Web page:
Feb 4, 2013 6:00am PST
relationships in the pentagon in his ability to do the job. >> if i were chuck hagel i'd go to the president and say do you still have confidence in me? do you think i could do the job. >> you would offer to potentially withdraw? >> you've got to if you think you're not going to be effective because of what's happened. >> the whole issue isn't getting confirmed. it's whether he'll have political capital as defense secretary to work with the congress and generals in a meaningful way. >>> coming up next, part of a one on one discussion i had with a man who has had just about every powerful position in washington other than the presidency, defense secretary leon panetta on his four decades in washington, the morality of drone strikes and advice he has for president obama. >>> plus the pack men, karl rove's new plan to pour cold water on the tea party and keep senate seats in the republican column. today's politics planner, as you can see, former president clinton will be speaking at ed koch's funeral, president obama is off to minneapolis and chris christie hits letterman. [ male announcer ] le
Feb 3, 2013 11:00pm PST
display this week when the president's pick to head the pentagon, former republican senator chuck hagel, came under fire from members of his own party during a very contentious confirmation hearing. >> name one person in your opinion who's intim nated by the israeli lobby in the united states senate. >> are we right or wrong? that's a pretty straightforward question. >> senator hagel, please answer the question i asked. today, do you think unilateral sanctions would be a bad idea? >> all this raising questions about how effective chuck hagel will be if confirmed as secretary of defense. earlier this weekend, i sat down for a rare joint interview with the top military leadership issue the outgoing secretary of defense leon panetta and the chairman of the joint chiefs of staff general martin dempsey. >>> secretary panetta, welcome back to "meet the press." general dempsey, welcome. let me start with the man that is poised to take your place. he underwent on thursday a pretty tough round of questioning. he seemed to struggle with a lot of the answers. of course this is chuck hagel, the for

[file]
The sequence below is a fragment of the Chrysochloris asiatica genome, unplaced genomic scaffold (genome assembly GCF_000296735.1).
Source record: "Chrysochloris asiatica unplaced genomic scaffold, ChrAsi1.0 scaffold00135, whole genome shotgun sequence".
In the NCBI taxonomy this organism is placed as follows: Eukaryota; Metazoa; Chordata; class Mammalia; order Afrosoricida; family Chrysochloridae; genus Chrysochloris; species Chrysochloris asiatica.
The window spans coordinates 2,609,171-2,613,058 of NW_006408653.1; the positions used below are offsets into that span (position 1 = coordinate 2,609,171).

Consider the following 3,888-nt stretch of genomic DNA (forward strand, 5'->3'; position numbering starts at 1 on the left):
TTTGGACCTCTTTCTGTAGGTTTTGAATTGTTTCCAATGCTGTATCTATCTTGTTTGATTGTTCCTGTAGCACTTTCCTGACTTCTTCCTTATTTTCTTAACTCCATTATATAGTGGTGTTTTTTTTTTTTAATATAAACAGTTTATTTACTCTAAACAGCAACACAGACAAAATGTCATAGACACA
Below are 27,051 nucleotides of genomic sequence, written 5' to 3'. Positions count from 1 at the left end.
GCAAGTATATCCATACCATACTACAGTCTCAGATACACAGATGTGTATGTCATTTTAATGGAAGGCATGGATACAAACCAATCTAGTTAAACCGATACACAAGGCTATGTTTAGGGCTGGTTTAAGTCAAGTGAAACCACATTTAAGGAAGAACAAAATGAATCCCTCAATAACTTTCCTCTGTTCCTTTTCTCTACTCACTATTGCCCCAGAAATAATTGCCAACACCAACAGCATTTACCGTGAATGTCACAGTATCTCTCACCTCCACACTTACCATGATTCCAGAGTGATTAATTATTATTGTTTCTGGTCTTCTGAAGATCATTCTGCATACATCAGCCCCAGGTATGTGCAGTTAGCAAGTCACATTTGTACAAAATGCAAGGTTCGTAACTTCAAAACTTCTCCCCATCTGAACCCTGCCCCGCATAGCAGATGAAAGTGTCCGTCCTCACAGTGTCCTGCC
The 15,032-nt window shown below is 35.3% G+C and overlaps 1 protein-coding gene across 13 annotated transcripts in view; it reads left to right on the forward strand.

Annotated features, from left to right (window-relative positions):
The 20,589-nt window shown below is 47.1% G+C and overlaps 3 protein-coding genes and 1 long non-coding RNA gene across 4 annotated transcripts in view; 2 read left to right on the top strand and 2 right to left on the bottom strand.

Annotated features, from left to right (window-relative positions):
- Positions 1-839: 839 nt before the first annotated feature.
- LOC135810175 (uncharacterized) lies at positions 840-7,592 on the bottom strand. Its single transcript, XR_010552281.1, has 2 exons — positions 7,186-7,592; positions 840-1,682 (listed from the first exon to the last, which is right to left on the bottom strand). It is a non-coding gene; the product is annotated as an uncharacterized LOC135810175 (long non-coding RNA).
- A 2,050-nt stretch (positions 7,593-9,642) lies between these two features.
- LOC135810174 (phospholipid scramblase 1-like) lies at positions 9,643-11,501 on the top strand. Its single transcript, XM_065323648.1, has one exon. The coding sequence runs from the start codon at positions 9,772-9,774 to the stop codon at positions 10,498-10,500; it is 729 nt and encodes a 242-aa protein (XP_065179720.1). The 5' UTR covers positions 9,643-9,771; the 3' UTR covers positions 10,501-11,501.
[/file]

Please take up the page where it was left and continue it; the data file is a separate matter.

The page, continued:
Feb 4, 2013 3:00am PST
your perspective on the pentagon's role in securing our embassies? we just had a near suicide attack, if you will, suicide bomber, at an embassy in turkey just last week. what can be done more than what has been done now? >> the important things to do are first of all you've got to build up the host country capacity. in the end, these embassies do depend on host country, the details that provide security. so you've got to try to develop that. >> this shouldn't be more marines? >> no, no. let me get the rest of the part of it. you have to harden these embassies as much as possible. and third, we have been working with the state department to determine whether additional marines ought to be assigned to that area. and in the end, the final alternative is our ability to respond in having our troops in a position where they can respond quickly. but i have to tell you, a lot of that still is dependent on whether intelligence tells us that we've got a big problem, and gives us enough warning so that we can get to the place to respond. >> did you have enough time to get there in time? >> no.
Feb 3, 2013 6:30pm PST
, the agencies, primarily the pentagon and the c.i.a. nominate people to be on the list. and it goes through what the white house promises is a very rigorous process of review to determine if those people should or should not be on the list. we don't know exactly what the standard is. but it involves a number of criteria, including whether the host country, the country in which this person, particular person is cooperative or not vis-À-vis capturing the person. in any event, they have a standard. names are nominated. it goes through an interagency process. and finally it makes it to the president. and he makes the final decision who is or is not on the list. does that sound like what you understand? >> i think that's certainly what the government has said happens. and, of course, this is the problem is that the only thing that we ever know about the counterintelligence stuff over the last 10 or 11 years has been, you know, what the government has been forced to say, what journalists have been able to find out, or what human rights organizations like ours have been able to find out on the ground.